Google Pixel 4a 5G review
Quick verdict: The design is still a little plain, and there are a few nice features that you only get with the Google Pixel 5, but for the asking price over the regular Google Pixel 4a, there's an awful lot to like about the Google Pixel 4a 5G.
- 5G compatibility
- Larger display than any other 2020 Pixel
- Easy-to-use cameras
- Guaranteed quick Android updates
- 5G is only sub-6 in Australia
- Design still feels plain
- AI bokeh doesn't always get it right
1080 x 2340px
12.2MP + 16MP
Finder rated as Average vs similar phones
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|Launch price (RRP)||$799|
When Google launched the Google Pixel 4a, it also announced the existence of the Google Pixel 4a 5G. What's more, it announced local pricing ($799) for the 5G variant of Google's more affordable Pixel range but nothing else. That's a $200 premium over the low-cost and still very appealing Google Pixel 4a, and on paper that seemed a little excessive just for 5G.
It turns out Google agrees because that $200 buys you a lot more phone and a lot more capability than just access to 5G networks, resulting in one of the very best mid-range phones you can buy. For most people, unless you really need the wireless charging or multi-band capabilities of the Google Pixel 5, it's now the Pixel phone you should opt for.
- Largest display on any 2020 Pixel
- You can have it in Just Black… and that's just it
- Plain design is either uncomplicated or dull
- Headphone jack is still present
Google's 2020 Pixel range encompasses the Google Pixel 4a, the Google Pixel 4a 5G and the Google Pixel 5. Under normal smartphone conventions, you'd expect the most expensive phone, the Google Pixel 5, to have the largest display, but that's not the way Google's positioning its phones.
Instead, that honour falls to the Google Pixel 4a 5G, which features a 6.24-inch FHD+ (1080 x 2340) display. This is larger than the 6-inch Google Pixel 5. You do miss out on the 90Hz display that the fancier Pixel 5 has, but in return, you get that larger display with a small punch hole camera at the top left hand side of the screen.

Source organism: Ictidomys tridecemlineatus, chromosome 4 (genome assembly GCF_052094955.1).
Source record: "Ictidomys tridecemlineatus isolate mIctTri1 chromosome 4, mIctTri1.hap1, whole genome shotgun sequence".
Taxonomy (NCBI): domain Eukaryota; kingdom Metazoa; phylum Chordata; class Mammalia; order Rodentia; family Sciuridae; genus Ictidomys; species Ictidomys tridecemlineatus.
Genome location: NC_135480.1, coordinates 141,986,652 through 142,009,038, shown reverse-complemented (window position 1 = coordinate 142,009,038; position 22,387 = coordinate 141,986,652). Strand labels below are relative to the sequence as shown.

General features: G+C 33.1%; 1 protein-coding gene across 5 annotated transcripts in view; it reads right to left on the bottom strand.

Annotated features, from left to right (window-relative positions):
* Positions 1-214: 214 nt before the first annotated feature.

The Google Pixel 4a 5G is otherwise effectively just a super-sized version of the existing Google Pixel 4a, for better or worse. There's no choice when it comes to colours, with Google only producing it in the "Just Black" colour, with a very slight accent of colour via the white power button.
While the screen refresh rate isn't as high as on the Pixel 5, one feature found on the cheaper Pixel 4a 5G that is not on this year's flagship is a full 3.5mm headphone jack. Around the back, you'll find a square camera bump sitting diagonally above the rear-mounted fingerprint sensor.
That black design is fine, but that's about as enthusiastic as I can get about it. There are plenty of phones to pick from that use the same core chips as the Google Pixel 4a 5G right now, and all but one of them is more aesthetically interesting. That one phone? That would be the Google Pixel 5, which basically looks the same as the Pixel 4a 5G in its Just Black finish, although that phone does also have the greenish "Sorta Sage" finish. Depending on your viewpoint, the overall design of the Google Pixel 4a 5G is either simple and uncomplicated or unadorned and just a little bit boring.
- Dual cameras feels limited for a 2020 mid-range phone
- Google's AI to the rescue for those who want to point and shoot
- Low-light shooting is great
- Low-light portraits can be inconsistent
For the longest time, Google was insistent that the most any phone camera should need are two cameras, one in the back and one in the front with its own AI making up the shortfall in terms of features and post-processing. Google's AI has long been industry leading in terms of what it's been able to pull out of otherwise mediocre hardware, but even Google's had to get with the times in terms of multi-lens camera hardware.
The recipe for the Google Pixel 4a 5G's rear cameras is an interesting one. The primary sensor is a 12.2MP dual-pixel lens, paired with a 16MP 107° ultra-wide lens. What's interesting here is that while that's a step up from the single 12.2MP lens you'd find on the back of the Google Pixel 4a, it's the same array as found on the more pricey Google Pixel 5. Google's effectively saying that this is all the hardware it needs to provide pleasing photo experiences to most smartphone camera users.